So I became greater than all who had lived in Jerusalem before me, and my wisdom never failed me. Anything I wanted, I would take. I denied myself no pleasure. I even found great pleasure in hard work, a reward for all my labors. But as I looked at everything I had worked so hard to accomplish, it was all so meaningless – like chasing the wind. There was nothing really worthwhile anymore.
The book of Ecclesiastes can be a depressing one as we read Solomon’s words on life. He was the wisest man in the world. Yet he lived a lot of his life away from God. So he wrote this book as a way to spare future generations the bitterness of learning through their own experience that life is meaningless apart from God.
Solomon summarized his many attempts at finding life’s meaning as “chasing the wind.”
In all our accomplishments, even the big ones, our good feelings are only temporary. We might get that promotion at work and that feels great. But then we have to work even harder to keep that job. Security and self-worth are found, not in these accomplishments, but far beyond them in the love of God. Think about what you consider worthwhile – where you place your time, energy, and money. Are you always on the lookout for what will make you happy? “Once I lose this weight, then I’ll be happy.” “Once I get that job, then I’ll be content.” “Once we can finally afford that new home, then our lives will be so much better.”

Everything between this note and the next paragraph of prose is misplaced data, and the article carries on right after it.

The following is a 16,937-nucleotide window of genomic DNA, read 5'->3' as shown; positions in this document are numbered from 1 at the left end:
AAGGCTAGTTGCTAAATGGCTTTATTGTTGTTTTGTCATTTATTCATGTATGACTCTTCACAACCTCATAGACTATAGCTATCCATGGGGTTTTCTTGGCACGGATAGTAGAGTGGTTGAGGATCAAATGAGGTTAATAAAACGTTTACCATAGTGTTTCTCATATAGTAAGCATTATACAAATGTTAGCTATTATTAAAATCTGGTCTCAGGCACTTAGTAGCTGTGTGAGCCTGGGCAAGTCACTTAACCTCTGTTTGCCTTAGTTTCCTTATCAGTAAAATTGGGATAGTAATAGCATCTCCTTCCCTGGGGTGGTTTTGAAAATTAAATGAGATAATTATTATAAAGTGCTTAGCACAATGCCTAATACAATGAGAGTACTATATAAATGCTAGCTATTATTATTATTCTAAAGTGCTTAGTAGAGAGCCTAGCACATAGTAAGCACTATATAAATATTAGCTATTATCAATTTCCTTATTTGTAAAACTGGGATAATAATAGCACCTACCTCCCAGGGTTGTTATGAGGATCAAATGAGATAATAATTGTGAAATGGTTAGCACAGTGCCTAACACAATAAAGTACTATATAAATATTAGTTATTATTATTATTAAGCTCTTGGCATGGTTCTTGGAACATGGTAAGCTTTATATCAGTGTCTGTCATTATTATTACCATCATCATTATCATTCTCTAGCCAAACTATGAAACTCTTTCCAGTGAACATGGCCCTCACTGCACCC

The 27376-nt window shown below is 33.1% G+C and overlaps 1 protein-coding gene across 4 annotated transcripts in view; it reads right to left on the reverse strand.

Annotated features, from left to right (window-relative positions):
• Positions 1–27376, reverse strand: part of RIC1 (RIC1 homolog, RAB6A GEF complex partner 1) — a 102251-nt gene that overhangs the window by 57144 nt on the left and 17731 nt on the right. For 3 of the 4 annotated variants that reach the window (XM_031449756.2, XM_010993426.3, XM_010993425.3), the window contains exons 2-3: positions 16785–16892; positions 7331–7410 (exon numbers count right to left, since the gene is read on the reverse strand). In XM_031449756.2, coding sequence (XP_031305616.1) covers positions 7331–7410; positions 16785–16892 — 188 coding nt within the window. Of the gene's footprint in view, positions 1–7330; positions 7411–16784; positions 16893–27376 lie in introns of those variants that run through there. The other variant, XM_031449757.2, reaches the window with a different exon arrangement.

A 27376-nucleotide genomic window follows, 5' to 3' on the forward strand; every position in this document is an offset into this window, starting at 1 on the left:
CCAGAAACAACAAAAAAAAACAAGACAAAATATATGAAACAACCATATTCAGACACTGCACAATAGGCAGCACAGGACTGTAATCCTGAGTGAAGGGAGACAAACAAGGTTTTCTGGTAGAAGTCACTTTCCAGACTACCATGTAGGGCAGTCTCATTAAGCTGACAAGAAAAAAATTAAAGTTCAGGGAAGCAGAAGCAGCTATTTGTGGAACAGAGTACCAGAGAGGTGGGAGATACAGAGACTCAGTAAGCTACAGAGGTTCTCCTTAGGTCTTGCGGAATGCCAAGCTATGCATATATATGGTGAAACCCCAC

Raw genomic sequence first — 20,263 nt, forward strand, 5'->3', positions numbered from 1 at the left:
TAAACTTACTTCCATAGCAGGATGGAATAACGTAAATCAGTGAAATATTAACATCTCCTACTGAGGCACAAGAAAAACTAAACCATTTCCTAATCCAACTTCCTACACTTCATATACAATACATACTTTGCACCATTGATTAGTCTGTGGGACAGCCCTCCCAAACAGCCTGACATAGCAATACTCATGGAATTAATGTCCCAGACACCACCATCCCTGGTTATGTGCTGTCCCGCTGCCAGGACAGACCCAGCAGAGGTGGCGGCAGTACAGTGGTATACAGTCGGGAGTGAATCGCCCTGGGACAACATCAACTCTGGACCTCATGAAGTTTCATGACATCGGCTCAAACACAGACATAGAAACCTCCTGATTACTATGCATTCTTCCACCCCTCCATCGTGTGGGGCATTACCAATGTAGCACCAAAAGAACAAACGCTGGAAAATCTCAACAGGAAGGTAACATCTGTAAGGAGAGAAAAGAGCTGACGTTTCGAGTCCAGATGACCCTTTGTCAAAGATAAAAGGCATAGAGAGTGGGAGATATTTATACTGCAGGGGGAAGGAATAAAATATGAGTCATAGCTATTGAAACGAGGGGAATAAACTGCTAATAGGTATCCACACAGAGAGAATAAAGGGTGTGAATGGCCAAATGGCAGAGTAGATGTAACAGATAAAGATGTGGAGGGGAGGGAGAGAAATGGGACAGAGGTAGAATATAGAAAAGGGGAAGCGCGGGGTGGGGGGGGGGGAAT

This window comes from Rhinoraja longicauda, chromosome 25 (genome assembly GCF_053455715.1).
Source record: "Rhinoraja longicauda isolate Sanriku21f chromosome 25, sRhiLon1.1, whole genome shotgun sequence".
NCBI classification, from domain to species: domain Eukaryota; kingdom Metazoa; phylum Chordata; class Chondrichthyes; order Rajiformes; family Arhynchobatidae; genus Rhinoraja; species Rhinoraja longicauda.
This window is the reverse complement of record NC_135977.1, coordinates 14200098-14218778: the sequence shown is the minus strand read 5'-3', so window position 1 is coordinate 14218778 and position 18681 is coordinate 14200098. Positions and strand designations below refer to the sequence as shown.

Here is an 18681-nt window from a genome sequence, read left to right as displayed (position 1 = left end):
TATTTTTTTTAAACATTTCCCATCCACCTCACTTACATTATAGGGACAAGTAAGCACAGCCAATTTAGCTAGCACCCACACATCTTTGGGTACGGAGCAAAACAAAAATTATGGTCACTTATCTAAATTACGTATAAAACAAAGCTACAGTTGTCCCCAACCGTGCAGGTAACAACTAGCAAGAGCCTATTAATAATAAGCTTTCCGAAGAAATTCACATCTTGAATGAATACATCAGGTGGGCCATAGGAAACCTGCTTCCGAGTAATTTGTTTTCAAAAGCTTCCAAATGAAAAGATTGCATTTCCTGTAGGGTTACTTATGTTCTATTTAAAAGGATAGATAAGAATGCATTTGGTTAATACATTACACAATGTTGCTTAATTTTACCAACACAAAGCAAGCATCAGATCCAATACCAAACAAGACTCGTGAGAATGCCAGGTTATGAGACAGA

Really? Chances are, once all these things happen, you’ll find something else to shoot for and won’t be happy until that next goal is met. Don’t look back at your life and think that you, too were “chasing the wind.” Above everything we should strive to know and love God. He gives wisdom, knowledge, and joy.
Fit In Your Faith Today: Take a look at where you put the majority of your efforts and energy. Are you yearning to know God? Or are you chasing the wind and searching for things that will only provide temporary satisfaction?